Behind-the-scenes with SGA

Student government moves forward with promises, elections

Daquan+Williams+%28left%29%2C+SGA+president+and++junior+communication+major%2C+speaks+with+Brett+Gawel%2C+graduate+student+of+biology%2C+about+student+issues.
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Behind-the-scenes with SGA

Daquan Williams (left), SGA president and  junior communication major, speaks with Brett Gawel, graduate student of biology, about student issues.

Daquan Williams (left), SGA president and junior communication major, speaks with Brett Gawel, graduate student of biology, about student issues.

Steven Petty

Daquan Williams (left), SGA president and junior communication major, speaks with Brett Gawel, graduate student of biology, about student issues.

Steven Petty

Steven Petty

Daquan Williams (left), SGA president and junior communication major, speaks with Brett Gawel, graduate student of biology, about student issues.

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As Daquan Williams finishes his first year as SGA president, his two major goals have been adapted from the original ideas and a variety of side projects are in the works.

When Williams became president, the two goals he announced were installing 24-hour study areas for students and displaying flags from different countries in a high-traffic area to remind international students of their homes. Williams said he is fine with the compromises he has discussed with the university’s administration.

“Nothing is ever black and white. I’ll just continue to talk to administration and hopefully we can come to a solution that best helps students,” Williams said.

Williams said he proposed the installation of 24-hour study areas to Stephen Turner, vice chancellor for Finance and Administration, but they could not be placed in any of the existing buildings on the Hammond campus due to security reasons. Turner confirmed that the design of the BioScience building is nearly complete and includes open student-collaboration spaces, although no decisions have been made regarding the hours of operations. Williams said discussions are still taking place regarding these spaces for students on the Westville campus.

Williams proposed the idea of various flags being placed in SULB on the Hammond campus to Carmen Panlilio, vice chancellor for Enrollment Services and Student Affairs. He said that now they are considering placing a touchscreen TV in the Welcome Center in SULB where students can find out facts about the country of a flag that is on display. This decision was made due to the how costly maintenance of flags would have been, Williams said.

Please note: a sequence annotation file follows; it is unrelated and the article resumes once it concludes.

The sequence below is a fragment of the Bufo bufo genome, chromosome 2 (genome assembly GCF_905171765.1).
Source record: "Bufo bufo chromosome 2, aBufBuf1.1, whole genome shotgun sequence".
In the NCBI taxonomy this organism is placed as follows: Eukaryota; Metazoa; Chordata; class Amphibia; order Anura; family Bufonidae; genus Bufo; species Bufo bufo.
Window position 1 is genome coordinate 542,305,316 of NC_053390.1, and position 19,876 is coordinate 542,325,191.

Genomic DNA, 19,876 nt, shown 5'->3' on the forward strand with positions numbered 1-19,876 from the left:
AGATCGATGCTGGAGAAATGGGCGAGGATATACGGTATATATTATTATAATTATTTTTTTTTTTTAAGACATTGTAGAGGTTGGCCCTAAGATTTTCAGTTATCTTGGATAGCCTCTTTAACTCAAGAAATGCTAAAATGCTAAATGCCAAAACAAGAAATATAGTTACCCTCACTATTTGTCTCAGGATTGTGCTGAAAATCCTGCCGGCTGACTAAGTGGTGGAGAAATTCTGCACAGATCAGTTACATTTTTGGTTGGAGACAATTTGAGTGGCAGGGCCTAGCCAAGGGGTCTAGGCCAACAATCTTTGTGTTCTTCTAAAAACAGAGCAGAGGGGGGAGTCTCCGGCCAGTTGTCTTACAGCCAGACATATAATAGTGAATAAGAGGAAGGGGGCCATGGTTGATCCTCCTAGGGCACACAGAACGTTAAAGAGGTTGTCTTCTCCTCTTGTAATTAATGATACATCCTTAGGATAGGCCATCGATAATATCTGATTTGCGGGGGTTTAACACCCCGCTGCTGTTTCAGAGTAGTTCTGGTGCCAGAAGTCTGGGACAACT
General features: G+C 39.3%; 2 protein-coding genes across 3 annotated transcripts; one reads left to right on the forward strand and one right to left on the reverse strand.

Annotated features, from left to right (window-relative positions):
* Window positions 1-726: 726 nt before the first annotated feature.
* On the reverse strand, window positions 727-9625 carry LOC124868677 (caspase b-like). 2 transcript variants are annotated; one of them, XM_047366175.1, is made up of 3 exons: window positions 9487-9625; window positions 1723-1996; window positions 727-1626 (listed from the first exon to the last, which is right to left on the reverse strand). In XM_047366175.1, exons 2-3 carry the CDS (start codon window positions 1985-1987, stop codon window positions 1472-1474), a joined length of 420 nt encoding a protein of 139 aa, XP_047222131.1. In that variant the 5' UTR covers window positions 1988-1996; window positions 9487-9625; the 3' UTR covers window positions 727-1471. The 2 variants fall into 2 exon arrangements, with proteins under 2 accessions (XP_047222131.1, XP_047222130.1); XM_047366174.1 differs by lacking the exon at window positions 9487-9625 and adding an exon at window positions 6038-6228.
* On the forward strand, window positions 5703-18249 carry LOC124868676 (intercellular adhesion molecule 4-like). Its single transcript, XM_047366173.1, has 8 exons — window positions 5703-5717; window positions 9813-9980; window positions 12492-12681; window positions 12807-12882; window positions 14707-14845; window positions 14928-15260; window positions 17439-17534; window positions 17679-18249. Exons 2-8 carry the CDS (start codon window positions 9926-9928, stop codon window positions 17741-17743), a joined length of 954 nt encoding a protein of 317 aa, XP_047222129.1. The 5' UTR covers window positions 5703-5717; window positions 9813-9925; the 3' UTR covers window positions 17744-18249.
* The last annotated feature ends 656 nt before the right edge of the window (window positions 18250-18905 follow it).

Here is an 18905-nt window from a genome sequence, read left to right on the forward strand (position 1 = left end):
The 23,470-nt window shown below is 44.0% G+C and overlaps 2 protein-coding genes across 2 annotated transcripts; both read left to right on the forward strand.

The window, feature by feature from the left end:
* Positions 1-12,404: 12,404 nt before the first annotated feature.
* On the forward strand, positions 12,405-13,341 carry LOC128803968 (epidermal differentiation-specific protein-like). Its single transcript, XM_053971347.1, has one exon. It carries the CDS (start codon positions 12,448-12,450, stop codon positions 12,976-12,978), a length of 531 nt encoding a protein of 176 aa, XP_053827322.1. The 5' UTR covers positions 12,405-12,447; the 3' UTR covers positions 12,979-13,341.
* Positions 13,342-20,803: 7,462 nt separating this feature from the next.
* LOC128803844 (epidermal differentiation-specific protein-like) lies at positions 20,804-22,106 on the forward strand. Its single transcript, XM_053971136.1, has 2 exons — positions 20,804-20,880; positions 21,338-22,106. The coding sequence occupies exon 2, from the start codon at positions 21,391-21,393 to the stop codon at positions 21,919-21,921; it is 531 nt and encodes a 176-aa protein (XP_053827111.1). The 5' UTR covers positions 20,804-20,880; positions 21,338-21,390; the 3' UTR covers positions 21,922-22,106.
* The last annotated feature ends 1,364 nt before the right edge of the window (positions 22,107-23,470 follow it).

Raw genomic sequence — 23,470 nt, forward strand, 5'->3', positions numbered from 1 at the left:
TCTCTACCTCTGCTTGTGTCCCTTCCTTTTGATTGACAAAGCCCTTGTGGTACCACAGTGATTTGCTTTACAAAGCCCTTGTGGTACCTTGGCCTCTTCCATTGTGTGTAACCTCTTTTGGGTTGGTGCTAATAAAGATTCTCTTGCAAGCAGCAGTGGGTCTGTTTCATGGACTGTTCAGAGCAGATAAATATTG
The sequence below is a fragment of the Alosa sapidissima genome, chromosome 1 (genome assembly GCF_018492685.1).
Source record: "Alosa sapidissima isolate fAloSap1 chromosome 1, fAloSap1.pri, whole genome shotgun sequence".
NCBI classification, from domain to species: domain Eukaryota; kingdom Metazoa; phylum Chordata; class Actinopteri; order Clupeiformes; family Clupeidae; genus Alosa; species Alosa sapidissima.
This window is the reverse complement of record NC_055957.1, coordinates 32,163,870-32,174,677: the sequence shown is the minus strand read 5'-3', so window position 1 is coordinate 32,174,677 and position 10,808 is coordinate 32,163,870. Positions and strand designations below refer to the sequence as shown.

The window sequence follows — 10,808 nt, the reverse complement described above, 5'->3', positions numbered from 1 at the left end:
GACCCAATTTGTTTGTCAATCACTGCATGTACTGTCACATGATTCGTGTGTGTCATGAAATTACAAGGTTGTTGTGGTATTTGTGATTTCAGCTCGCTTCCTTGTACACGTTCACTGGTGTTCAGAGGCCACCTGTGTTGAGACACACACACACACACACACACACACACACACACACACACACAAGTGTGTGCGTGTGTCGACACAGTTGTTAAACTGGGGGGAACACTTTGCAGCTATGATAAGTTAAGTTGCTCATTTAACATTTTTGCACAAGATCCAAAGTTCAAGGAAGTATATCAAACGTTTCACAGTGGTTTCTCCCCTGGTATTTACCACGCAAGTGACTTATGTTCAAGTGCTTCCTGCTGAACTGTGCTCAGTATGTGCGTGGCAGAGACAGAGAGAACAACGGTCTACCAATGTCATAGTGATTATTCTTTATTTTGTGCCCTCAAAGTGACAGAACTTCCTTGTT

Williams said the third biggest project SGA has been working on during the year has been the creation of a House of Representatives. Currently, SGA is in the process of finalizing how the new branch would work in terms of application process, membership requirements, number of seats and specific duties. Once these items are finalized, the Senate will vote to pass the new branch.

In an effort to increase student involvement in SGA’s decisions, the organization bought suggestion boxes to be placed around both campuses in approved locations by facilities. Three boxes will be placed on each campus.

“They will be going up soon, and we look forward to hearing input from students to see what things are important to them and what we should be looking to work towards,” Williams said.

One of the more long-term projects SGA is looking to complete is the development of a system where students can share information about professor’s teaching styles, Williams said.

“The idea is that it will give students options for courses with more than one section, taught by multiple professors. It’s to make sure students are getting a faculty member that fits their personality,” Williams said.

He said some of the ratings that are being proposed are professors that use the entire time to lecture versus interactive teaching methods, whether or not online homework is assigned and how often professors use Blackboard.

The organization also began accepting leadership funds applications in the fall, which are small amounts of money granted to student organizations for their members to attend conferences. Williams said four organizations have applied since then and that the announcements for awarded funds should begin in the spring.

Meg Rincker, SGA adviser, said she believes SGA accomplished great things throughout the year and looks forward to seeing the difference the leadership and professionalism of the students’ work will produce.

“Because we have really dedicated and hard-working students, they are also working on how to make SGA better as well: being the student voice at a major university, events like Welcome Week, homecoming and Founder’s Day, installing suggestion boxes across campus, amending the bylaws, and preparing for spring elections,” Rincker said.

Rincker hopes their current work will encourage others to want to run and vote in the current election. Williams said he thinks his year as president was efficient.

“It’s surreal how well it went. We were very proactive and tried to stay on top of things. We had a very active senate, who worked well on their own and only needed my guidance. I would say it’s been a great year,” Williams said.

Williams has not announced whether he will be running in the current election.